Now let's talk about what goes on internally under the hood. When an external function is called on a Diamond, the fallback function of the Diamond contract looks to see what function is being called by using the selectorToFacet mapping. It then makes a delegatecall to execute the function on the corresponding Facet address. If the external function call has return values, the Diamond contract will return those to you.

A typical Facet contract could look like this:

contract FacetA {

function setDataA(bytes32 _dataA) external {
LibA.DiamondStorage storage ds = LibA.diamondStorage();
require(ds.owner == msg.sender, "Must be owner.");
ds.dataA = _dataA;

function getDataA() external view returns (bytes32) {
return LibA.diamondStorage().dataA;


DiamondCut is a standard function that must be implemented in a Diamond contract. It allows you to add, replace or move functions from your Diamond contract. DiamondCut can be considered the "upgrade" functionality where you update the mapping (e.g., selectorToFacet) held in storage for your diamond contract to point to a new function signature and/or address. Whenever you call the DiamondCut function, an event will be emitted, which can be used to track the history of your upgrades.

Here's an example from the EIP-2535 webpage that displays how a DiamondCut interface can look:

interface IDiamondCut {
enum FacetCutAction {Add, Replace, Remove}

struct FacetCut {
address facetAddress;
FacetCutAction action;
bytes4[] functionSelectors;

function diamondCut(
FacetCut[] calldata _diamondCut,
address _init,
bytes calldata _calldata
) external;

event DiamondCut(FacetCut[] _diamondCut, address _init, bytes _calldata);

Next, you will learn about the storage options for state variables in your Diamond contract.

AppStorage and DiamondStorage

There are multiple ways to incorporate storage in your Diamond. The two most common are using AppStorage and DiamondStorage. Since Part 2 of this guide will implement AppStorage, we will only briefly go over DiamondStorage. The DiamondStorage technique consists of declaring your state variables inside structs. Each of those structs gets a specific position in contract storage.

AppStorage is an alternative method of managing your state variables and storage layout. It is more efficient because it helps you share state variables between facets. With AppStorage, you create a smart contract that has a struct of all your state variables. Once deployed, you can import that AppStorage into multiple Facets.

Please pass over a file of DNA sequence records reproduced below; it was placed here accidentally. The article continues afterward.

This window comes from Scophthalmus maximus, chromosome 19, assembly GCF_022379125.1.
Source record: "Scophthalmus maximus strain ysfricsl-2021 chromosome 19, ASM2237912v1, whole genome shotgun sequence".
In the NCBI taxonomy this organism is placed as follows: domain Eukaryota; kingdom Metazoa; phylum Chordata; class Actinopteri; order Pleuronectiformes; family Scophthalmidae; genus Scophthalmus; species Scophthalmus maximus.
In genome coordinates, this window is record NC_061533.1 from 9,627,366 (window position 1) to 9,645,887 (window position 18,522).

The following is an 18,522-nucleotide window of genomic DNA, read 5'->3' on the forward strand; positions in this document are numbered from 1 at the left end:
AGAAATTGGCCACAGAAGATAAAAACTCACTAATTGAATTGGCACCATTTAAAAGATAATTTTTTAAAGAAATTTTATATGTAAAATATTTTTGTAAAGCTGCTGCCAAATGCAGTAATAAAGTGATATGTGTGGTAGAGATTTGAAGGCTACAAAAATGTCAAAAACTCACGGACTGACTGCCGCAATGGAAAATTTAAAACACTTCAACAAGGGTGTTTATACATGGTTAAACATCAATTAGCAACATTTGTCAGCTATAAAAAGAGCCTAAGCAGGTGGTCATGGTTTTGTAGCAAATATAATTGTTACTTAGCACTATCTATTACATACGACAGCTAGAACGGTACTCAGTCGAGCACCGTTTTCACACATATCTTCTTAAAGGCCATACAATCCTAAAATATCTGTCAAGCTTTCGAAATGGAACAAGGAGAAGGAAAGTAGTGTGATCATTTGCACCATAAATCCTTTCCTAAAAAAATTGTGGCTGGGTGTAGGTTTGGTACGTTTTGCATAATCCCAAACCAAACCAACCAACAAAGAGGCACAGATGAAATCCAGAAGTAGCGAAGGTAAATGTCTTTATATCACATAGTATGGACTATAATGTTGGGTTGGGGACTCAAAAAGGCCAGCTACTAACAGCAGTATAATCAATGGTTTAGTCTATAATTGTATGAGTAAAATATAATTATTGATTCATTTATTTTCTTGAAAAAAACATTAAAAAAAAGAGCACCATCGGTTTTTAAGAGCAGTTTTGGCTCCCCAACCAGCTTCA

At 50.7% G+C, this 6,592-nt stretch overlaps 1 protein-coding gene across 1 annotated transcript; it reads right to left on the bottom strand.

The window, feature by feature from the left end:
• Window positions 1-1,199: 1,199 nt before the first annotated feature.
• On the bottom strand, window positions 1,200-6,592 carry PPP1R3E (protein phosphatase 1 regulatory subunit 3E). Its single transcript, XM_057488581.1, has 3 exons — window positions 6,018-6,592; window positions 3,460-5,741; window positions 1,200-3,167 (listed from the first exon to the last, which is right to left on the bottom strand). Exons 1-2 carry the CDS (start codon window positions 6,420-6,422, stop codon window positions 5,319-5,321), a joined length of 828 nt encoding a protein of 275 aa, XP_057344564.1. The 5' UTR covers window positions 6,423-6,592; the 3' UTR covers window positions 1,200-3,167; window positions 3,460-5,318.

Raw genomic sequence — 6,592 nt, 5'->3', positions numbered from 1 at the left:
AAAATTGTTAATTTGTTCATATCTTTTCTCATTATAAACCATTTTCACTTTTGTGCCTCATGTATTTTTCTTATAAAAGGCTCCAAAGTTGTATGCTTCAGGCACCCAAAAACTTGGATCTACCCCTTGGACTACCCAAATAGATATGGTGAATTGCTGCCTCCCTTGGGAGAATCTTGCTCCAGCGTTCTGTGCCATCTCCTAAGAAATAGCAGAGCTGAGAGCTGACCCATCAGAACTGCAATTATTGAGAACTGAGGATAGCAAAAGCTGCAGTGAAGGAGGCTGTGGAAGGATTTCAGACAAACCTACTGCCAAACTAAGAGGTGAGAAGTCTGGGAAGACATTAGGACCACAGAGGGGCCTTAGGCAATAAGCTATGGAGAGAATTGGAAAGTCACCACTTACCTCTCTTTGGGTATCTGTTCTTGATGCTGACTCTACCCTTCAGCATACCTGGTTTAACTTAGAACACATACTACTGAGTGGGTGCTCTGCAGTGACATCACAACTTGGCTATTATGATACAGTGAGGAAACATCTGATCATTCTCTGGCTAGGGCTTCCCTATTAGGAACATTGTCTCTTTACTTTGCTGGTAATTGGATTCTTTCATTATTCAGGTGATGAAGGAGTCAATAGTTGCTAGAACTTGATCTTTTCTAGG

An example of a Facet implementing AppStorage would look like this:

import "./AppStorage.sol"

contract StakingFacet {
AppStorage internal s;

function myFacetFunction(uint256 _nextVar) external { = s.firstVar + _nextVar;

Note: AppStorage is usually defined as s


A Diamond contract implements the DiamondLoupe interface. DiamondLoupe helps us see what Facets, function selectors, and facet addresses are pointing to in the Diamond contract. Here's how a DiamondLoupe interface can look:

interface IDiamondLoupe {
struct Facet {
address facetAddress;
bytes4[] functionSelectors;

function facets() external view returns (Facet[] memory facets_);
function facetFunctionSelectors(address _facet) external view returns (bytes4[] memory facetFunctionSelectors_);
function facetAddresses() external view returns (address[] memory facetAddresses_);
function facetAddress(bytes4 _functionSelector) external view returns (address facetAddress_);

These functions are intended to be used off-chain and do not require gas fees.

Final Thoughts

Kudos! You now have a better understanding of the Diamond standard. Diamonds should see more usage in the future once contract systems require more sophistication and tools are supporting it. In part 2, you will learn how to deploy a Diamond-compliant smart contract and interact with it. If you still want to learn more about the Diamond standard, check out the Learning & Resources section on the EIP2535 repository, which was created by Nick Mudge (the creator of the diamond standard!).